Monday, August 15, 2011

Day 21 Kerouaction: On Impermanence

Day 21 in The Beat Handbook: 100 Days of Kerouactions is titled, "On Impermanence." It references the below passage from The Dharma Bums.



For me, the essence of this passage is a central teaching in Buddhism: the law of impermanence. It is an inescapable, eternal truth. Nothing lasts, neither good nor evil. Click here for a short treatise on the concept which includes the following:

Shoud [sic] we understand and recognize the Law of Impermanence, we could change our perspective toward life. We would admit life as it is, no matter what kind of change or adversity we encounter. That is the teaching of Buddha. We would be brave and wise in any circumstance, and more sympathetic to others. Never again would we cry when facing a mishap, an illness, or even death.

A dangerous misinterpretation of the law of impermanence can lead to a nihilistic view of life. If nothing lasts, then fuck it. Since it's all meaningless, since everyone and everything I care about will be destroyed, why give a shit about anything? On the contrary, understanding the law of impermanence brings great meaning to one's existence; as described above, it allows us to change our perspective and face adversity bravely and wisely and become more sympathetic (I would change that word to empathetic) to others. Understanding the law of impermanence is an important step toward ending our own suffering.

In The Matrix, the Oracle tells Neo: "Everything that has a beginning has an end." That goes for the good stuff and the bad stuff in your life. Knowing this, we can fully appreciate the good stuff while it's happening, and bear the bad stuff because we know it will end.

My mom always said, "This too shall pass." I think she usually said this about bad stuff, but it still sums up the law of impermanence pretty well.

Of course, the concepts of "good" and "bad" emanate from judgments we ourselves make, and if we would simply observe without the "me" involved (see yesterday's post), we'd end conflict right at the source.

Some will say, "If Jack understood all this stuff, why did he end up a disillusioned, bitter alcoholic?" My retort: That says a lot more about the speaker of such a statement than it does about Jack. If you want to change the world, start by changing yourself. If you're going to wait until others are perfect, you'll wait for an eternity. Jack was pointing at the moon, but he wasn't the moon and never claimed to be. He gave us the terrible beauty of the world in his words, and for that, those of us who "get" him are eternally thankful.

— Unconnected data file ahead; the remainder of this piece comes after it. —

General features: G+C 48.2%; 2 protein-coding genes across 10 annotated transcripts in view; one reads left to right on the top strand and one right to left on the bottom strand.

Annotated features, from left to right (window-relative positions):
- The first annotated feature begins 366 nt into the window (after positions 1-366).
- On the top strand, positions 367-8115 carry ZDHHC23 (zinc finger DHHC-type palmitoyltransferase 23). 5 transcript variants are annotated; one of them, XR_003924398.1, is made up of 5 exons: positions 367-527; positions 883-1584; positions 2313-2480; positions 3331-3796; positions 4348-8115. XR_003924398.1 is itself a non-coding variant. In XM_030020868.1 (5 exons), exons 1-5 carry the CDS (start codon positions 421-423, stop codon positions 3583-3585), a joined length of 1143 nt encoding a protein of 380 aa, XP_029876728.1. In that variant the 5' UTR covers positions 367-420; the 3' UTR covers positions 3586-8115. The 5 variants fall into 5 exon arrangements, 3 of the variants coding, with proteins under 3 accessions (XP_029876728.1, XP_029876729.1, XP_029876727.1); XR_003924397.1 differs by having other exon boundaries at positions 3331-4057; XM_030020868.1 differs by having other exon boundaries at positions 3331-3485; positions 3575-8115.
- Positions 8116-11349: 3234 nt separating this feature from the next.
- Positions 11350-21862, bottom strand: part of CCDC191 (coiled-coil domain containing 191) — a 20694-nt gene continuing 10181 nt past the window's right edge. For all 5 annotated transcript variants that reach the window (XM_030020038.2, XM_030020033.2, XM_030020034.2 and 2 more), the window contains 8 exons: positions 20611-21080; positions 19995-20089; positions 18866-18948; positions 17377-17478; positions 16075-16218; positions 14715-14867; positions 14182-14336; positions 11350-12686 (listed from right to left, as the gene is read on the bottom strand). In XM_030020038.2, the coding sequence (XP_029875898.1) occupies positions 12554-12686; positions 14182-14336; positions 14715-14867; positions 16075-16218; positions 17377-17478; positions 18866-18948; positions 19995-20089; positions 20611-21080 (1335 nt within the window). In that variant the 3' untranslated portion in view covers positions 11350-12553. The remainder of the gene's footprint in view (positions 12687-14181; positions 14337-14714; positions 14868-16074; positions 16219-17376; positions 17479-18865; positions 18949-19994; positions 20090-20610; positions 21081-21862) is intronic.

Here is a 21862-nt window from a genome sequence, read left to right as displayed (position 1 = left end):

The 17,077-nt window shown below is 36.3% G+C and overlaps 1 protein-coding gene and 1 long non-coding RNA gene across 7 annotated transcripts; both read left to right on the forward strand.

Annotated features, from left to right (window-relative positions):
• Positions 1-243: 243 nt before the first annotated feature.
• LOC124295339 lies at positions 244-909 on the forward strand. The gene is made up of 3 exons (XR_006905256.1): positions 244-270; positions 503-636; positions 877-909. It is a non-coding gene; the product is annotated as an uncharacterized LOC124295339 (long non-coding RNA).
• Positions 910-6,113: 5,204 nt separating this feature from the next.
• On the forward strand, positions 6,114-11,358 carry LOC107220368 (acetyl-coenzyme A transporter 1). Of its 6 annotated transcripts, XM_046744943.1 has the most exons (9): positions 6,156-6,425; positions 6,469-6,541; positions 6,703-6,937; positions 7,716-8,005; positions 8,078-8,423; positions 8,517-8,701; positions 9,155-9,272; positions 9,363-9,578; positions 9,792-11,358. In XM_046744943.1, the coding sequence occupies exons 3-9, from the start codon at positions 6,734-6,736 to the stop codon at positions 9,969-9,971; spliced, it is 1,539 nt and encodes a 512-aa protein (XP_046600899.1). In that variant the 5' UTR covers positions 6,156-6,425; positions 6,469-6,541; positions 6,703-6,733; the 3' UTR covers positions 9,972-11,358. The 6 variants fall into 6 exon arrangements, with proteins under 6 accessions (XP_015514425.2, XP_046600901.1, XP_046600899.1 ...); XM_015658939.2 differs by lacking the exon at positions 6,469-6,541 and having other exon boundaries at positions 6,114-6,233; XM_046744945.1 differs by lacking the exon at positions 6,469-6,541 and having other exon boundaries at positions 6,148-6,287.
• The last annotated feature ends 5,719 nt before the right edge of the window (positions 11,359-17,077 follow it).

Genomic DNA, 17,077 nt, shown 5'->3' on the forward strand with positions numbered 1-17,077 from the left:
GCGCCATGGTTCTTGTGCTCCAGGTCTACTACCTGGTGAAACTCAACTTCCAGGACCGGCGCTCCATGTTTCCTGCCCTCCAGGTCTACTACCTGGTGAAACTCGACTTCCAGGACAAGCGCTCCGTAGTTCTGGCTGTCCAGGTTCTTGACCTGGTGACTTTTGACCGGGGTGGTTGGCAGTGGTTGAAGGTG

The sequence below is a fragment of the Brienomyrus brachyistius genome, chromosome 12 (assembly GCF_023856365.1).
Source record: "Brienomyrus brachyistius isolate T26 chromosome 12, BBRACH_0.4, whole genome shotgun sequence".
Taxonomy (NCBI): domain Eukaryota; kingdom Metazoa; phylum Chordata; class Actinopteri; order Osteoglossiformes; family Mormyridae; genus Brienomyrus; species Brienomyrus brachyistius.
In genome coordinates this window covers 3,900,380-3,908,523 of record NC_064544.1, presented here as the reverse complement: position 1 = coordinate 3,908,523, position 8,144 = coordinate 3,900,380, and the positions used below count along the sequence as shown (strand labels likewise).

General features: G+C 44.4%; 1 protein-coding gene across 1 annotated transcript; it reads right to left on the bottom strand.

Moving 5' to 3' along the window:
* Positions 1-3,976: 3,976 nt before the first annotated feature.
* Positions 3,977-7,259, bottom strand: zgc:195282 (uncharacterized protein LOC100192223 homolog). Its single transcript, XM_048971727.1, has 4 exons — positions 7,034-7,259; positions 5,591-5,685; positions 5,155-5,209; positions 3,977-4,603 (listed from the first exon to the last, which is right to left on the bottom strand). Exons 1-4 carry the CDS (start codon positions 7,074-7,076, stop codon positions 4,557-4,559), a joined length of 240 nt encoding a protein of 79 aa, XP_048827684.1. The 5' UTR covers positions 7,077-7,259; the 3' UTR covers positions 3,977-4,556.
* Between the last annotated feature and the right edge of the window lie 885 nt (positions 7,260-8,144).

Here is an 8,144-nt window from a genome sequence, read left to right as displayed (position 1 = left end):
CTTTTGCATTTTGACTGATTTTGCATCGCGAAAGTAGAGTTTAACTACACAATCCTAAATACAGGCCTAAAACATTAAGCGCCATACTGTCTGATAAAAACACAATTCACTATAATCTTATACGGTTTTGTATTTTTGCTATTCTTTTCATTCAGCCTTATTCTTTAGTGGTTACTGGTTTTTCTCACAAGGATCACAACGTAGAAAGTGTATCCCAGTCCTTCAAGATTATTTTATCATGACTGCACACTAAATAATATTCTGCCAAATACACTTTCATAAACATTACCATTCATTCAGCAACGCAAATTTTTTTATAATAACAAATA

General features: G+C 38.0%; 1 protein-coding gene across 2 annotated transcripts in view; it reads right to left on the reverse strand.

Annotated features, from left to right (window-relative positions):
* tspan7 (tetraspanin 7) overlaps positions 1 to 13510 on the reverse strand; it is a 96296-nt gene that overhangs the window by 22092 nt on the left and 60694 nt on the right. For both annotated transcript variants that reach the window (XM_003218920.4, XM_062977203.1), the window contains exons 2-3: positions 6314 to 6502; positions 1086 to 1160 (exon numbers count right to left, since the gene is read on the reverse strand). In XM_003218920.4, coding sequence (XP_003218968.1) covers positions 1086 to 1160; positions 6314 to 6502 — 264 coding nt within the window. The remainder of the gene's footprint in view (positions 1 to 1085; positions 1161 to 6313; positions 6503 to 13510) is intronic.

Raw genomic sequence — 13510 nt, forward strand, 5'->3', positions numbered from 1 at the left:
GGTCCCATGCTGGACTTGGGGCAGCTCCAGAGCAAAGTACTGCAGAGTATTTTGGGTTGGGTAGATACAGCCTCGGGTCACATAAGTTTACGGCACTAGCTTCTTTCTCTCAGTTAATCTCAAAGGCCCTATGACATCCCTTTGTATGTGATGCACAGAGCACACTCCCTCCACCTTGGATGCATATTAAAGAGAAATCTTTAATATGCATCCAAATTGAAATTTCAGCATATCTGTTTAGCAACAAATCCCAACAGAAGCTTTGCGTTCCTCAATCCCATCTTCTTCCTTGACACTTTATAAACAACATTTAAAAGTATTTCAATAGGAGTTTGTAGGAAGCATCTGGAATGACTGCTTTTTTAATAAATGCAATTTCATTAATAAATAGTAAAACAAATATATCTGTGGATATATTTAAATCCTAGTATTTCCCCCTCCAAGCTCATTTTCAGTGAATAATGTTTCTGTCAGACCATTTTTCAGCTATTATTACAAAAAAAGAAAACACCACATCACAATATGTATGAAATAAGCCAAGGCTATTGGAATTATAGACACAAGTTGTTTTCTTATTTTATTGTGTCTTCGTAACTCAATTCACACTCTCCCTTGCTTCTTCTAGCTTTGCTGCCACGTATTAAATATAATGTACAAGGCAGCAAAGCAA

4 comments:

Rad Surfing Mom and Urban Homesteader said...

"He gave us the terrible beauty of the world in his words, and for that, those of us who "get" him are eternally thankful." I love this and it completely fits my perspective of Jack as well. If anything he is the real image of ourselves, not perfect, never can be, fallible to the tenth degree. Jack explored his world and universe both in a spiritual way as well in a physical way. He shared his demons and saints openly. He was so real and so approachable and his love of jazz was a perfect match to his life in words. Jack was an open book to the world. Did this make him more vulnerable to the alcohol that finally claimed his life? Quite possibly, but in his lifetime his writings left behind those explorations for dreamers and poets to explore. Would of loved to have met him in person. I had the opportunity to hear his daughter speak as well as a close friend at Eckerd College Reading Festival in St. Pete, FL many years ago and it was neat to hear them speak about the Jack they knew, but I seriously doubt even his closest friends could tell you about the real Jack. He lived a short while in my hometown of Orlando and I would love to go see his house someday. Now I live in the town that he died in. I would love to visit his town in MA one day as well.

Rick Dale, author of The Beat Handbook said...

Rad,

Thank you so much for your comment. It is very heartening to know someone reads my blog and appreciates it! I think you nailed it: Jack was so open to the world that it made him vulnerable to alcoholism. I definitely recommend getting to Lowell - I will be at Lowell Celebrates Kerouac this October and highly recommend it! You can easily meet people who knew Jack there. I want to visit the Florida places Jack lived. Did you read Kerouac in Florida: Where the Road Ends?

Crystal said...

This goes back to one of my favorite concepts – that we are each a work in progress. Sometimes we change in ways that others see as improvements and other times it’s seen more as regressive. However, change is pretty much a constant.

Rick Dale, author of The Beat Handbook said...

Change is a constant, indeed. Whether we like it or not! I find that people tend to like change when they are instigating it, and not so much when they perceive it as being done "to" them.